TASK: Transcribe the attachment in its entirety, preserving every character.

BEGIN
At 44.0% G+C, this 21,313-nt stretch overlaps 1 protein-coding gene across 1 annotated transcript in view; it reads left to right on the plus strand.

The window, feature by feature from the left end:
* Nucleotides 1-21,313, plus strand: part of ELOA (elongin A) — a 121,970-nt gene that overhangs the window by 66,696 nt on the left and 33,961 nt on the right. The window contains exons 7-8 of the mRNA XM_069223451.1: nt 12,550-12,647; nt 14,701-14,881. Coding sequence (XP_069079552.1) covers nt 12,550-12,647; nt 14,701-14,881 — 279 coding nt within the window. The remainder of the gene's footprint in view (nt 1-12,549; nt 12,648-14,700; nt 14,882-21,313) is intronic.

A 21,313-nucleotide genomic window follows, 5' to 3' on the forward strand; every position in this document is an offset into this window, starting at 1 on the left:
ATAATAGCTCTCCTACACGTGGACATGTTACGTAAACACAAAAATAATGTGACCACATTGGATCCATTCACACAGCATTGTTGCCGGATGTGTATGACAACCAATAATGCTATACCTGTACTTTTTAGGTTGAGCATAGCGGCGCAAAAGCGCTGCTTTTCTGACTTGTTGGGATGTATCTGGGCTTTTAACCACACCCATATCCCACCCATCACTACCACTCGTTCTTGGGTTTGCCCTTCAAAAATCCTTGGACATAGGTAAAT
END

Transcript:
At 44.0% G+C, this 21,313-nt stretch overlaps 1 protein-coding gene across 1 annotated transcript in view; it reads left to right on the plus strand.

The window, feature by feature from the left end:
* Nucleotides 1-21,313, plus strand: part of ELOA (elongin A) — a 121,970-nt gene that overhangs the window by 66,696 nt on the left and 33,961 nt on the right. The window contains exons 7-8 of the mRNA XM_069223451.1: nt 12,550-12,647; nt 14,701-14,881. Coding sequence (XP_069079552.1) covers nt 12,550-12,647; nt 14,701-14,881 — 279 coding nt within the window. The remainder of the gene's footprint in view (nt 1-12,549; nt 12,648-14,700; nt 14,882-21,313) is intronic.

A 21,313-nucleotide genomic window follows, 5' to 3' on the forward strand; every position in this document is an offset into this window, starting at 1 on the left:
ATAATAGCTCTCCTACACGTGGACATGTTACGTAAACACAAAAATAATGTGACCACATTGGATCCATTCACACAGCATTGTTGCCGGATGTGTATGACAACCAATAATGCTATACCTGTACTTTTTAGGTTGAGCATAGCGGCGCAAAAGCGCTGCTTTTCTGACTTGTTGGGATGTATCTGGGCTTTTAACCACACCCATATCCCACCCATCACTACCACTCGTTCTTGGGTTTGCCCTTCAAAAATCCTTGGACATAGGTAAAT